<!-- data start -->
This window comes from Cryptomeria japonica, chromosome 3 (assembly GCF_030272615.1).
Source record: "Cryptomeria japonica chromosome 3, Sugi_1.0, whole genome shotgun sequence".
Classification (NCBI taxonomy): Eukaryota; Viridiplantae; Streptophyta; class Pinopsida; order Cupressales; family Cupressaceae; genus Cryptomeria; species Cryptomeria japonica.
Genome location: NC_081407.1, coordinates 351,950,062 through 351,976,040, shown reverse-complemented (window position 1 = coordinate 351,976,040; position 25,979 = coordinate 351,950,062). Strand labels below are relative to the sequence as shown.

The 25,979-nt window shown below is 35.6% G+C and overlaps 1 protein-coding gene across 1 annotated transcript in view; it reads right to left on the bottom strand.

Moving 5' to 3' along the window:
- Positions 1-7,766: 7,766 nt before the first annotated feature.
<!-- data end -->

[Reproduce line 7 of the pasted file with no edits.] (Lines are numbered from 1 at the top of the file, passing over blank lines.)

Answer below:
- Positions 1-7,766: 7,766 nt before the first annotated feature.